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I met “Jack” at my very first Parisian Anonymous meeting. Of course it is so much easier to write about someone else’s problems, so I will tell you about his story instead of my own, although the two seem remarkable similar. So don’t worry, Jack gave me permission to tell his story, and I have changed the names to protect the innocent.

A few years back Jack, who was born and raised in Montana, discovered something, something his mother tried to hide from him. He was a quarter French poodle. I know what you are thinking, “There is nothing wrong with being a quarter French poodle.” And in this day and age, there isn’t. But his grandmother was raised near a fire station, and back then poodles were thought to be much too delicate for any kind of real work, and were meant only to be fawned over by the rich. She wanted to work and be active, you see, so she made up some other background, and happily rode around on the back of the fire truck until the end of her days.

Well, it wasn’t until Jack was out walking his human Barb and a neighbor came to ask what poodle mix he was that Jack ever had any inkling of his true identity. Barb agreed he did have French poodle blood, and the two went on their way.

“You seem pretty distracted today, boy,” Barb said they played fetch that night. “Are you tired?” But he wasn’t tired. He just couldn’t believe what he had heard. Jack went on with his normal life for a long time, but always his identity ate at the back of him mind.

His human started dating some guy, and Jack didn’t really care for him.  He did everything he could to impress Barb. Barb is really into fine wines, and this guy didn’t have the nerve to tell her he didn’t like them, so instead of telling the truth, he would dump his wine into Jack’s dog drink bowl. Jack owned to me that he never liked the wine either, but it wasn’t long before he could name all the wines his human had.

Soon he was having wine tasting parties with his friends. But since they kept waking his human, they decided to hold the parties outside after dark, when all the humans had gone to sleep.  So they met at several houses around the neighborhood, ate baguettes, tasted wine, and even on occasion tried to paint. It was about this time, Jack discovered Amazon, the shopping website, not the rainforest. He bought a beret with the one click shopping, and since it arrived while his human was a work, she was not the wiser. She must not check her credit card, because soon he was ordering anything French he could get his hands on, from soap to pastries. And Jack, for a dog, had exceptionally refined tastes. He blamed it on his poodle blood.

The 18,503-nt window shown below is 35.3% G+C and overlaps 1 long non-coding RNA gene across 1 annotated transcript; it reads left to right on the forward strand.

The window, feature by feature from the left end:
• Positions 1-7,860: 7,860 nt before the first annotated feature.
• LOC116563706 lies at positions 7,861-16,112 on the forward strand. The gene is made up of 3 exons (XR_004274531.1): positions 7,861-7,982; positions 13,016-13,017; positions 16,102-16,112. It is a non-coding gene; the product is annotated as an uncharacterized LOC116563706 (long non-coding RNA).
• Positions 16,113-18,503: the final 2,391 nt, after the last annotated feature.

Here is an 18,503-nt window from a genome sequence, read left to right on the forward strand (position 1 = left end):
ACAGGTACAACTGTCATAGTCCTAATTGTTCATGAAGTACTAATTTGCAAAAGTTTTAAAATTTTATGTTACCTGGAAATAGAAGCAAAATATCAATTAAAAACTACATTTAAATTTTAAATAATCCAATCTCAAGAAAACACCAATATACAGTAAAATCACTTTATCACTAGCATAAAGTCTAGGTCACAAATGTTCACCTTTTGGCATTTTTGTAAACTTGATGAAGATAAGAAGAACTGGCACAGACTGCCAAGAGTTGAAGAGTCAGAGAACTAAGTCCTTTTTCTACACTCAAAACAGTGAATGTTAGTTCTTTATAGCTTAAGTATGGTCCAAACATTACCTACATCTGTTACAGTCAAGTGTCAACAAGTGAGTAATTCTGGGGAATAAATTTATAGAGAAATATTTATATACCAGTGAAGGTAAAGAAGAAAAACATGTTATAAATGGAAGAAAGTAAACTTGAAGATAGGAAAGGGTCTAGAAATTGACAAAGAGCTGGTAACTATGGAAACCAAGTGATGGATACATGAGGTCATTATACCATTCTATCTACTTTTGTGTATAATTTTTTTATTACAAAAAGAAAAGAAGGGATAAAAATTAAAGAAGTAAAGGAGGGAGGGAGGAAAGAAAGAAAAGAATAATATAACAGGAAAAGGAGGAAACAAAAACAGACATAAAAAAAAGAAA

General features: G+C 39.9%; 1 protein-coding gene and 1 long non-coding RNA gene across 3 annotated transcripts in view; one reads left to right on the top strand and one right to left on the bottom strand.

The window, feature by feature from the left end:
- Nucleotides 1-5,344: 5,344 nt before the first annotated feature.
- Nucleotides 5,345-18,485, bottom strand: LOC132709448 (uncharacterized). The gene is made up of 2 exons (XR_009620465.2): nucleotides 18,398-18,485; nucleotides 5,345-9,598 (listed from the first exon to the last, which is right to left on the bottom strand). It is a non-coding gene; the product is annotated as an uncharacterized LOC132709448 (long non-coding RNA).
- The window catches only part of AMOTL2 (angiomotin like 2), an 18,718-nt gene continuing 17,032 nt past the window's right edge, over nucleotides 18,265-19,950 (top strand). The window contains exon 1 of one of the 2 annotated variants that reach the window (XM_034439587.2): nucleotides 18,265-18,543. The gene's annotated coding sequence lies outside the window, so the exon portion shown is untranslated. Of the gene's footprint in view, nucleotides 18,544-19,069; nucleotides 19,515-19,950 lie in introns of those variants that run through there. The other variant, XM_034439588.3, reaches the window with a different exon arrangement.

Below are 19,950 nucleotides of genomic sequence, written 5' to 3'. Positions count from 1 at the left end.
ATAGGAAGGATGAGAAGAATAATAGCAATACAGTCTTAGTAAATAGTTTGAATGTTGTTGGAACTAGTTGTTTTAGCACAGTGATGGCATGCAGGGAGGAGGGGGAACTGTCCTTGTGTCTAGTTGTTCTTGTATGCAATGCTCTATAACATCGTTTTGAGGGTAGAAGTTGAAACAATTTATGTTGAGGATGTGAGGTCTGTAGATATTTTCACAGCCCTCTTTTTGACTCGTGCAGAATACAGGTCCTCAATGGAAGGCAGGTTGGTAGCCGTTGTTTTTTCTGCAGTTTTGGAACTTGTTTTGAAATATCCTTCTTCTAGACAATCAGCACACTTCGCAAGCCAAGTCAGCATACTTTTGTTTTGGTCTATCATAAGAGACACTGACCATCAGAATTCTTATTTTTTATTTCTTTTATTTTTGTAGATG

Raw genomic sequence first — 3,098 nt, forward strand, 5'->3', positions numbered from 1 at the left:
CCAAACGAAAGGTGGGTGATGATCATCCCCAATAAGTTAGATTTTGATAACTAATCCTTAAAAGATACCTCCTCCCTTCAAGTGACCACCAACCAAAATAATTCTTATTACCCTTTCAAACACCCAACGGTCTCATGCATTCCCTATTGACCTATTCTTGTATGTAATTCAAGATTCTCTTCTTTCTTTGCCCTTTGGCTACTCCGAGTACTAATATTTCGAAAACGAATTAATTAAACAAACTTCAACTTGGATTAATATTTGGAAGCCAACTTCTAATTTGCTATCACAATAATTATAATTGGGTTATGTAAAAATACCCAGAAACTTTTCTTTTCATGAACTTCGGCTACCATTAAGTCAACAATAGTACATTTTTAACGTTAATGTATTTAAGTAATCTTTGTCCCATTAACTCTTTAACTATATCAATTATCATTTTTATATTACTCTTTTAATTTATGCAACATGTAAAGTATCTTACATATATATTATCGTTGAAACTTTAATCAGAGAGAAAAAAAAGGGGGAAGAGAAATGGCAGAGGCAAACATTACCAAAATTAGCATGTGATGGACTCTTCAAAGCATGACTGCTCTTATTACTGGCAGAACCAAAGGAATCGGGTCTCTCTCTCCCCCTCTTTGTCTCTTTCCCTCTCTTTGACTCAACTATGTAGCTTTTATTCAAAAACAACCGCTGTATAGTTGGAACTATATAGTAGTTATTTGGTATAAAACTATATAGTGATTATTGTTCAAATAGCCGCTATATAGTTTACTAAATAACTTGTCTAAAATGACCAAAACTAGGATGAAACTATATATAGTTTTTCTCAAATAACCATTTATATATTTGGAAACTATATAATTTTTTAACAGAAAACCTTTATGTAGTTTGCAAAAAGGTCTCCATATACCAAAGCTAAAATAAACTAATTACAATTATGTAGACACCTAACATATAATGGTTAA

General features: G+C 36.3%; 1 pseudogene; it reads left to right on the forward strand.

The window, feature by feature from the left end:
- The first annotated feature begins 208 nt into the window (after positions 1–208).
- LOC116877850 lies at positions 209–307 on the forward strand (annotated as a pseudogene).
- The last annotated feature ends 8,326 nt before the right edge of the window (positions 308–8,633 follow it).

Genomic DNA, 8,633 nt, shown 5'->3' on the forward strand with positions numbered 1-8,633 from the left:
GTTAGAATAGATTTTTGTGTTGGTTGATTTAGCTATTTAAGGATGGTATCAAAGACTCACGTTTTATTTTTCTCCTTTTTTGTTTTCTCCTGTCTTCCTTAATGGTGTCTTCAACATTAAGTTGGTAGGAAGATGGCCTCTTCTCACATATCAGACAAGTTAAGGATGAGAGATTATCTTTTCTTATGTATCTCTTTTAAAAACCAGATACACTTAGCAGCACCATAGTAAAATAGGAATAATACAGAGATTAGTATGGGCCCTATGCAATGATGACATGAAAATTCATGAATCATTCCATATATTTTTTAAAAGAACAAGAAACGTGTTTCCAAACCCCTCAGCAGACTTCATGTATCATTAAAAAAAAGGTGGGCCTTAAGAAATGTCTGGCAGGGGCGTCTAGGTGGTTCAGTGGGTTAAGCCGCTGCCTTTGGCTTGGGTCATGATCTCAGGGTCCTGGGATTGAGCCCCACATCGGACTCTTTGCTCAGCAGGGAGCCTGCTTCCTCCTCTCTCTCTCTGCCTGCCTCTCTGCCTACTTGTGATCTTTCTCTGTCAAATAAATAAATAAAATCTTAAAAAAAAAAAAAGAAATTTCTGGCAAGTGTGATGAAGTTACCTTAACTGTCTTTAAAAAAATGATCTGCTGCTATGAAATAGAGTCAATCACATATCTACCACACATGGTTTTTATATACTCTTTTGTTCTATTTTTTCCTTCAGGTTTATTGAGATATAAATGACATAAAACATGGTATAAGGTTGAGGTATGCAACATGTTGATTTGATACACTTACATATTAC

Barb noticed something was amiss when Jack wouldn’t leave the house without a scarf, but she thought it might just be a phase.

Barb was scheduled to go out of town on business when Jack tried his biggest online purchase yet. He actually booked a flight to Paris. Of course a purchase like that couldn’t be ignored. Barb confronted Jack. The guilt had been eating him for months and he came clean, even showing Barb where he had buried his I Love Paris shirt and bottles of perfume in the back yard.

He attended Parisian Anonymous group the next week where we met.

We became fast friends, but I could tell he was not happy. His just felt like his real place was somewhere else, and in his heart he knew that his place was in Paris.

One night, Jack called frantically saying we needed to talk. We met up for a heart to heart chat at a local coffee shop. Of course he got a tiny espresso, while I contented myself with a delectable pastry with tiny curls of chocolate on top.

“I think it is time for me to leave,” Jack said, stirring his steaming cup with a spoon.  “I have to go there.” I didn’t even have to ask where “there” was.

“Jack, you know you can never be one of them,” I said. “You can never truly be Parisian. They will despise you for trying.”

“I know,” Jack said, “But I have to try.”

“What about Barb?”

“Oh Barb, ” Jack sighed peering out the misty windows,  “I will always love her, but she will soon forget all about me.” I shook my head in disbelief. How could anyone forget Jack? But he seemed determined.

We said our goodbyes and I let him walk out the door, his scarf blowing gently in the fall breeze.

Sometimes, even now, I miss him so much my stomach hurts. It’s just not the same to throw a ball when there is no one to bring it back to you.  I know Barb misses him to, but she did move on. She got herself a cute Schnauzer puppy. Maybe she learned her lesson about poodles.

But I know he is happy. About once a month he sends me a picture of him standing in front of the Louvre or the Eiffel Tower or some other ancient or wonderful part of the past and he looks happy. He found where he was meant to be. And he is always wearing a scarf.

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